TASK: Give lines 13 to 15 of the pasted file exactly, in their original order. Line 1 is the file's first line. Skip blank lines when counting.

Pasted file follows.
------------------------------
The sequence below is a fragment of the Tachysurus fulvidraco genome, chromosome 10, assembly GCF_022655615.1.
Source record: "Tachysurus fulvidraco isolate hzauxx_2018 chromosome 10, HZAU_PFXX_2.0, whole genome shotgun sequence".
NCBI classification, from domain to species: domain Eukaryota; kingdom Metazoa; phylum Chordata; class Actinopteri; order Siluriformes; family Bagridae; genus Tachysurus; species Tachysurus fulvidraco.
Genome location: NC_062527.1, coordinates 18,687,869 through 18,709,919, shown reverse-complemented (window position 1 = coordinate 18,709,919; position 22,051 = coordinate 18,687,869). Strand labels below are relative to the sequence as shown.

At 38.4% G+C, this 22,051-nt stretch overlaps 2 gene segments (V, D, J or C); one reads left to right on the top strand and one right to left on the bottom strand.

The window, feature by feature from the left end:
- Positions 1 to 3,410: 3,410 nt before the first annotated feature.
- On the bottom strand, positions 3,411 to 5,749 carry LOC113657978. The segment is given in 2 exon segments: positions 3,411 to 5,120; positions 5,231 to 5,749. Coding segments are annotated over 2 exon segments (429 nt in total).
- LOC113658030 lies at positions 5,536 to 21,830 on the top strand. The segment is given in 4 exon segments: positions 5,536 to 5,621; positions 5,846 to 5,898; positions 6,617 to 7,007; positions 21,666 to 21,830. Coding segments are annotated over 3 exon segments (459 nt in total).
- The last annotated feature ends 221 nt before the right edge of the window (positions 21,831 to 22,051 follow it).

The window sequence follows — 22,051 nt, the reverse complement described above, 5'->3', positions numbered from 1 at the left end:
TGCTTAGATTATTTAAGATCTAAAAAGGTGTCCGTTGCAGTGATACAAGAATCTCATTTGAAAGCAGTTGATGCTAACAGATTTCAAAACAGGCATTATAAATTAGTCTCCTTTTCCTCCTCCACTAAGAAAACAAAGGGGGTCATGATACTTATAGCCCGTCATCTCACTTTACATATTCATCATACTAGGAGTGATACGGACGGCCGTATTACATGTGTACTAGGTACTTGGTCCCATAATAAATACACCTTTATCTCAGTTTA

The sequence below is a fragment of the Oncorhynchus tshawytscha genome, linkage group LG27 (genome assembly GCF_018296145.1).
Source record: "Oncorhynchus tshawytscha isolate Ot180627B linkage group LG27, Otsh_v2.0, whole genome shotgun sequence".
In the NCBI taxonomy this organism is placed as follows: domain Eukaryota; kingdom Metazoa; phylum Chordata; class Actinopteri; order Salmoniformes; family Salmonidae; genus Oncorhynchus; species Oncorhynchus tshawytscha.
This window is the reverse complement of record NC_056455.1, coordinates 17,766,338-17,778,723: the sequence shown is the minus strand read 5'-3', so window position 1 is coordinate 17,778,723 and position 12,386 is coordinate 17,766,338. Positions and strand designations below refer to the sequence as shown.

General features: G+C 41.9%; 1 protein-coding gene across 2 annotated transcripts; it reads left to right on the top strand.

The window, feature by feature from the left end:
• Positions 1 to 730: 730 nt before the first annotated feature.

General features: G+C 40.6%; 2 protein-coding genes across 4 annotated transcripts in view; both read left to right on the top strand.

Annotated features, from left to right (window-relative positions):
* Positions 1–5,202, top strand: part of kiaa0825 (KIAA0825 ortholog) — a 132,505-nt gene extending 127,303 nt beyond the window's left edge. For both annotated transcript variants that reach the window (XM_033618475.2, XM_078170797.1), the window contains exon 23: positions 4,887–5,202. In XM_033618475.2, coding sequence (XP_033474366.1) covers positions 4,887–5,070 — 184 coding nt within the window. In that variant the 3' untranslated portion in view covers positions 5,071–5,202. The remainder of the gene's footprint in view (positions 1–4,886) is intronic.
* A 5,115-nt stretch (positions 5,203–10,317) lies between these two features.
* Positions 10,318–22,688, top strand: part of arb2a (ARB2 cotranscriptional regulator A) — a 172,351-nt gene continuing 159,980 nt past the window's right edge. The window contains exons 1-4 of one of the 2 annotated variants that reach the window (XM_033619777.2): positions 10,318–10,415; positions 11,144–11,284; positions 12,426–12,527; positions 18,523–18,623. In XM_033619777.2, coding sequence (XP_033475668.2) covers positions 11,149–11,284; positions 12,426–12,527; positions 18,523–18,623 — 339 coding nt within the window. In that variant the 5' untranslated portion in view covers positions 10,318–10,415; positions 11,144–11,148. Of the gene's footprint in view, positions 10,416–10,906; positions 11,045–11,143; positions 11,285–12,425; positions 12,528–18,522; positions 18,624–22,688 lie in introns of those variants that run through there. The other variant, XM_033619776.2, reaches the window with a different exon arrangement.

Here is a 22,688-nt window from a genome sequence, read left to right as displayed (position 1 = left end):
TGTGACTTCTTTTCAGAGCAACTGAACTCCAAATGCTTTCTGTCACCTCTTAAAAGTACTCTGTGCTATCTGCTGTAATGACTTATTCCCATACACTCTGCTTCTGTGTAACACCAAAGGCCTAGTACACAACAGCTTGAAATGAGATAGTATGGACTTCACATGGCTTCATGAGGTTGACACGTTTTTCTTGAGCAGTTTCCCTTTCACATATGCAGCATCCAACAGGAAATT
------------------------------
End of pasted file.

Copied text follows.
The sequence below is a fragment of the Oncorhynchus tshawytscha genome, linkage group LG27 (genome assembly GCF_018296145.1).
Source record: "Oncorhynchus tshawytscha isolate Ot180627B linkage group LG27, Otsh_v2.0, whole genome shotgun sequence".
In the NCBI taxonomy this organism is placed as follows: domain Eukaryota; kingdom Metazoa; phylum Chordata; class Actinopteri; order Salmoniformes; family Salmonidae; genus Oncorhynchus; species Oncorhynchus tshawytscha.